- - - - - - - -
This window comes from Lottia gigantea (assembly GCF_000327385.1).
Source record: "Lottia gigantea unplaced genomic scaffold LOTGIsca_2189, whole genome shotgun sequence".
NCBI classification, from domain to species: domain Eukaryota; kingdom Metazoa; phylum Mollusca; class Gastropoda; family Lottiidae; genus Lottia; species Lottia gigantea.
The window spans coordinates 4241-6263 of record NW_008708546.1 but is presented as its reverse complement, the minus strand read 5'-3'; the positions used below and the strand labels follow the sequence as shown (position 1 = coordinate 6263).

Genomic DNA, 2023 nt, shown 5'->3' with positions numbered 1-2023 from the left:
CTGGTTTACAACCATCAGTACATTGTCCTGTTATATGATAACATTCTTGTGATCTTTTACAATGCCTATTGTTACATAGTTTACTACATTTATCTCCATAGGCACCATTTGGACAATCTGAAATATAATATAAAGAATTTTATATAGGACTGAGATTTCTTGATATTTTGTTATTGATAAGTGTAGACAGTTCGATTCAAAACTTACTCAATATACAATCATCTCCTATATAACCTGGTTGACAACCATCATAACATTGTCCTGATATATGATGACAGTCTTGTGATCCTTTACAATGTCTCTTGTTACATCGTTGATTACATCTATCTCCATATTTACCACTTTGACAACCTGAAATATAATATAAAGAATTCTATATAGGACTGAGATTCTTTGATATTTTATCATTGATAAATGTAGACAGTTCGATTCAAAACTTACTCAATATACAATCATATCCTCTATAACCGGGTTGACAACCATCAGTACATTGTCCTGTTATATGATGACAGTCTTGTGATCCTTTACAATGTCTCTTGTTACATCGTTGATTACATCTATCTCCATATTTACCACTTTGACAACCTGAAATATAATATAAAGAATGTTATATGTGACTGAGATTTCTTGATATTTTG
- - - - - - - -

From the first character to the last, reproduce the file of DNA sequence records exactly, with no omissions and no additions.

This window comes from Lottia gigantea (assembly GCF_000327385.1).
Source record: "Lottia gigantea unplaced genomic scaffold LOTGIsca_2189, whole genome shotgun sequence".
NCBI classification, from domain to species: domain Eukaryota; kingdom Metazoa; phylum Mollusca; class Gastropoda; family Lottiidae; genus Lottia; species Lottia gigantea.
The window spans coordinates 4241-6263 of record NW_008708546.1 but is presented as its reverse complement, the minus strand read 5'-3'; the positions used below and the strand labels follow the sequence as shown (position 1 = coordinate 6263).

Genomic DNA, 2023 nt, shown 5'->3' with positions numbered 1-2023 from the left:
CTGGTTTACAACCATCAGTACATTGTCCTGTTATATGATAACATTCTTGTGATCTTTTACAATGCCTATTGTTACATAGTTTACTACATTTATCTCCATAGGCACCATTTGGACAATCTGAAATATAATATAAAGAATTTTATATAGGACTGAGATTTCTTGATATTTTGTTATTGATAAGTGTAGACAGTTCGATTCAAAACTTACTCAATATACAATCATCTCCTATATAACCTGGTTGACAACCATCATAACATTGTCCTGATATATGATGACAGTCTTGTGATCCTTTACAATGTCTCTTGTTACATCGTTGATTACATCTATCTCCATATTTACCACTTTGACAACCTGAAATATAATATAAAGAATTCTATATAGGACTGAGATTCTTTGATATTTTATCATTGATAAATGTAGACAGTTCGATTCAAAACTTACTCAATATACAATCATATCCTCTATAACCGGGTTGACAACCATCAGTACATTGTCCTGTTATATGATGACAGTCTTGTGATCCTTTACAATGTCTCTTGTTACATCGTTGATTACATCTATCTCCATATTTACCACTTTGACAACCTGAAATATAATATAAAGAATGTTATATGTGACTGAGATTTCTTGATATTTTG